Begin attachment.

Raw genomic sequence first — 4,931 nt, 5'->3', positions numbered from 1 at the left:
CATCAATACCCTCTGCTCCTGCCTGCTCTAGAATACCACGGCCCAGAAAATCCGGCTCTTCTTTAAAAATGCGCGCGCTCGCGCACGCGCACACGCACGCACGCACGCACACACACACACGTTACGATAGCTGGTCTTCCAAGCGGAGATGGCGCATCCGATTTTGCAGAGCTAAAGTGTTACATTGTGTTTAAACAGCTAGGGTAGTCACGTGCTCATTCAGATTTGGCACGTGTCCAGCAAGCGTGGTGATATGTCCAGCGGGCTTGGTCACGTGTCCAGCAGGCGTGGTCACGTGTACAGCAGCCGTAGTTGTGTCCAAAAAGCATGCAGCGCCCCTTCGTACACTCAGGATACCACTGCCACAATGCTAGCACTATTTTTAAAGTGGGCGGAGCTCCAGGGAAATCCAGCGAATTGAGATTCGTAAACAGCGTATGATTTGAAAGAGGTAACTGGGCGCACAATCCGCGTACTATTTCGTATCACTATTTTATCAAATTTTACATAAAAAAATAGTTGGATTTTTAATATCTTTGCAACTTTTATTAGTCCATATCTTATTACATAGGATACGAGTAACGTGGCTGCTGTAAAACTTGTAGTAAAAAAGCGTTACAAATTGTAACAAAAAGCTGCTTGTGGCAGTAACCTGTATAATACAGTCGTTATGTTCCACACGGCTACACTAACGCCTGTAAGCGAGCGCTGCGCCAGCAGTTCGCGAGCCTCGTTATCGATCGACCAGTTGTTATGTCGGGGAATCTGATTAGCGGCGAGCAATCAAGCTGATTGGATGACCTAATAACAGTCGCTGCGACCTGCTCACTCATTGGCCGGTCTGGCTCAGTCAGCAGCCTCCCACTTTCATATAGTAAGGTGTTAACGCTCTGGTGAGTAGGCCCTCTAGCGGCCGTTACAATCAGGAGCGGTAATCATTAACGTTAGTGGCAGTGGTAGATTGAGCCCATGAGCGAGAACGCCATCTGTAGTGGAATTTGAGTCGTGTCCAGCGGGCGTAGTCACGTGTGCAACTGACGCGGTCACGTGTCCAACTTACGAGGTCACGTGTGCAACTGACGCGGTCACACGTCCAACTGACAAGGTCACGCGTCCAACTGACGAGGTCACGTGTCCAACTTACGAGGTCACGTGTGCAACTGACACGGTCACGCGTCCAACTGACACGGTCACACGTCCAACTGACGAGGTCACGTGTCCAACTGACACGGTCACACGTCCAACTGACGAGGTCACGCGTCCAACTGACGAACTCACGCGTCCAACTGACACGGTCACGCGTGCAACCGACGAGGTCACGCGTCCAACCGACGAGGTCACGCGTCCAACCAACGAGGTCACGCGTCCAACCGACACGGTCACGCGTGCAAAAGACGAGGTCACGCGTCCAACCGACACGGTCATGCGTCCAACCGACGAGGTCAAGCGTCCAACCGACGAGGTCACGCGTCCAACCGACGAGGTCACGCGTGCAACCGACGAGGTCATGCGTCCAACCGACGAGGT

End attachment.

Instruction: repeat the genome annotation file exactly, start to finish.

Raw genomic sequence first — 4,931 nt, 5'->3', positions numbered from 1 at the left:
CATCAATACCCTCTGCTCCTGCCTGCTCTAGAATACCACGGCCCAGAAAATCCGGCTCTTCTTTAAAAATGCGCGCGCTCGCGCACGCGCACACGCACGCACGCACGCACACACACACACGTTACGATAGCTGGTCTTCCAAGCGGAGATGGCGCATCCGATTTTGCAGAGCTAAAGTGTTACATTGTGTTTAAACAGCTAGGGTAGTCACGTGCTCATTCAGATTTGGCACGTGTCCAGCAAGCGTGGTGATATGTCCAGCGGGCTTGGTCACGTGTCCAGCAGGCGTGGTCACGTGTACAGCAGCCGTAGTTGTGTCCAAAAAGCATGCAGCGCCCCTTCGTACACTCAGGATACCACTGCCACAATGCTAGCACTATTTTTAAAGTGGGCGGAGCTCCAGGGAAATCCAGCGAATTGAGATTCGTAAACAGCGTATGATTTGAAAGAGGTAACTGGGCGCACAATCCGCGTACTATTTCGTATCACTATTTTATCAAATTTTACATAAAAAAATAGTTGGATTTTTAATATCTTTGCAACTTTTATTAGTCCATATCTTATTACATAGGATACGAGTAACGTGGCTGCTGTAAAACTTGTAGTAAAAAAGCGTTACAAATTGTAACAAAAAGCTGCTTGTGGCAGTAACCTGTATAATACAGTCGTTATGTTCCACACGGCTACACTAACGCCTGTAAGCGAGCGCTGCGCCAGCAGTTCGCGAGCCTCGTTATCGATCGACCAGTTGTTATGTCGGGGAATCTGATTAGCGGCGAGCAATCAAGCTGATTGGATGACCTAATAACAGTCGCTGCGACCTGCTCACTCATTGGCCGGTCTGGCTCAGTCAGCAGCCTCCCACTTTCATATAGTAAGGTGTTAACGCTCTGGTGAGTAGGCCCTCTAGCGGCCGTTACAATCAGGAGCGGTAATCATTAACGTTAGTGGCAGTGGTAGATTGAGCCCATGAGCGAGAACGCCATCTGTAGTGGAATTTGAGTCGTGTCCAGCGGGCGTAGTCACGTGTGCAACTGACGCGGTCACGTGTCCAACTTACGAGGTCACGTGTGCAACTGACGCGGTCACACGTCCAACTGACAAGGTCACGCGTCCAACTGACGAGGTCACGTGTCCAACTTACGAGGTCACGTGTGCAACTGACACGGTCACGCGTCCAACTGACACGGTCACACGTCCAACTGACGAGGTCACGTGTCCAACTGACACGGTCACACGTCCAACTGACGAGGTCACGCGTCCAACTGACGAACTCACGCGTCCAACTGACACGGTCACGCGTGCAACCGACGAGGTCACGCGTCCAACCGACGAGGTCACGCGTCCAACCAACGAGGTCACGCGTCCAACCGACACGGTCACGCGTGCAAAAGACGAGGTCACGCGTCCAACCGACACGGTCATGCGTCCAACCGACGAGGTCAAGCGTCCAACCGACGAGGTCACGCGTCCAACCGACGAGGTCACGCGTGCAACCGACGAGGTCATGCGTCCAACCGACGAGGT